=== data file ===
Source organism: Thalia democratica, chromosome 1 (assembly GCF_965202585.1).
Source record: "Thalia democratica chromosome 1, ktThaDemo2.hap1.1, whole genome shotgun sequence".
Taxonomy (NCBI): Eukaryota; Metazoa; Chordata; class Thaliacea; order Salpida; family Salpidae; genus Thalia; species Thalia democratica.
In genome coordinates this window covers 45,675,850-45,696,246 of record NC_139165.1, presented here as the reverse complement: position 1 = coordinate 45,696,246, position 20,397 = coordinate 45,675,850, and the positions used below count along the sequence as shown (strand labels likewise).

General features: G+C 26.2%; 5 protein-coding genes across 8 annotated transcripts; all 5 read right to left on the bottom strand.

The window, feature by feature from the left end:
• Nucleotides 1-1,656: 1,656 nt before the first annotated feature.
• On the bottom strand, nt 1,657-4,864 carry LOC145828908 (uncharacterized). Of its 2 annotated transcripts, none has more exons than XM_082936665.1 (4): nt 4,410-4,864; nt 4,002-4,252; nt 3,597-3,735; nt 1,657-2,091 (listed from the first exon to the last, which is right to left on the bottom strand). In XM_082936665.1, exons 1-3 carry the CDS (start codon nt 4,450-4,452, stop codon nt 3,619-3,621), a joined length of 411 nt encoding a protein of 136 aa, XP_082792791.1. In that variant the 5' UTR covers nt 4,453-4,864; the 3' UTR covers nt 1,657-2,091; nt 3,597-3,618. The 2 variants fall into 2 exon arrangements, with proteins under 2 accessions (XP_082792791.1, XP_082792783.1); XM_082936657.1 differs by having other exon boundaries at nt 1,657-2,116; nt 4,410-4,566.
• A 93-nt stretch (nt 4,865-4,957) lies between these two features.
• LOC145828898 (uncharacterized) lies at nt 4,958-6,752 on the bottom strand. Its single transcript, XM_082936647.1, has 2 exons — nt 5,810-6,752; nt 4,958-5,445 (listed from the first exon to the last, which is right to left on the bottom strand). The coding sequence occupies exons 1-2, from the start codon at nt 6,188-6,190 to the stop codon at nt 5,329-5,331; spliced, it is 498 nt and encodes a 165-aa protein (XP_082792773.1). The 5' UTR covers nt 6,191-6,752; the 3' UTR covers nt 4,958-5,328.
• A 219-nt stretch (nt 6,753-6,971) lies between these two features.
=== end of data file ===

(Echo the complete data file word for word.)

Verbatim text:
Source organism: Thalia democratica, chromosome 1 (assembly GCF_965202585.1).
Source record: "Thalia democratica chromosome 1, ktThaDemo2.hap1.1, whole genome shotgun sequence".
Taxonomy (NCBI): Eukaryota; Metazoa; Chordata; class Thaliacea; order Salpida; family Salpidae; genus Thalia; species Thalia democratica.
In genome coordinates this window covers 45,675,850-45,696,246 of record NC_139165.1, presented here as the reverse complement: position 1 = coordinate 45,696,246, position 20,397 = coordinate 45,675,850, and the positions used below count along the sequence as shown (strand labels likewise).

General features: G+C 26.2%; 5 protein-coding genes across 8 annotated transcripts; all 5 read right to left on the bottom strand.

The window, feature by feature from the left end:
• Nucleotides 1-1,656: 1,656 nt before the first annotated feature.
• On the bottom strand, nt 1,657-4,864 carry LOC145828908 (uncharacterized). Of its 2 annotated transcripts, none has more exons than XM_082936665.1 (4): nt 4,410-4,864; nt 4,002-4,252; nt 3,597-3,735; nt 1,657-2,091 (listed from the first exon to the last, which is right to left on the bottom strand). In XM_082936665.1, exons 1-3 carry the CDS (start codon nt 4,450-4,452, stop codon nt 3,619-3,621), a joined length of 411 nt encoding a protein of 136 aa, XP_082792791.1. In that variant the 5' UTR covers nt 4,453-4,864; the 3' UTR covers nt 1,657-2,091; nt 3,597-3,618. The 2 variants fall into 2 exon arrangements, with proteins under 2 accessions (XP_082792791.1, XP_082792783.1); XM_082936657.1 differs by having other exon boundaries at nt 1,657-2,116; nt 4,410-4,566.
• A 93-nt stretch (nt 4,865-4,957) lies between these two features.
• LOC145828898 (uncharacterized) lies at nt 4,958-6,752 on the bottom strand. Its single transcript, XM_082936647.1, has 2 exons — nt 5,810-6,752; nt 4,958-5,445 (listed from the first exon to the last, which is right to left on the bottom strand). The coding sequence occupies exons 1-2, from the start codon at nt 6,188-6,190 to the stop codon at nt 5,329-5,331; spliced, it is 498 nt and encodes a 165-aa protein (XP_082792773.1). The 5' UTR covers nt 6,191-6,752; the 3' UTR covers nt 4,958-5,328.
• A 219-nt stretch (nt 6,753-6,971) lies between these two features.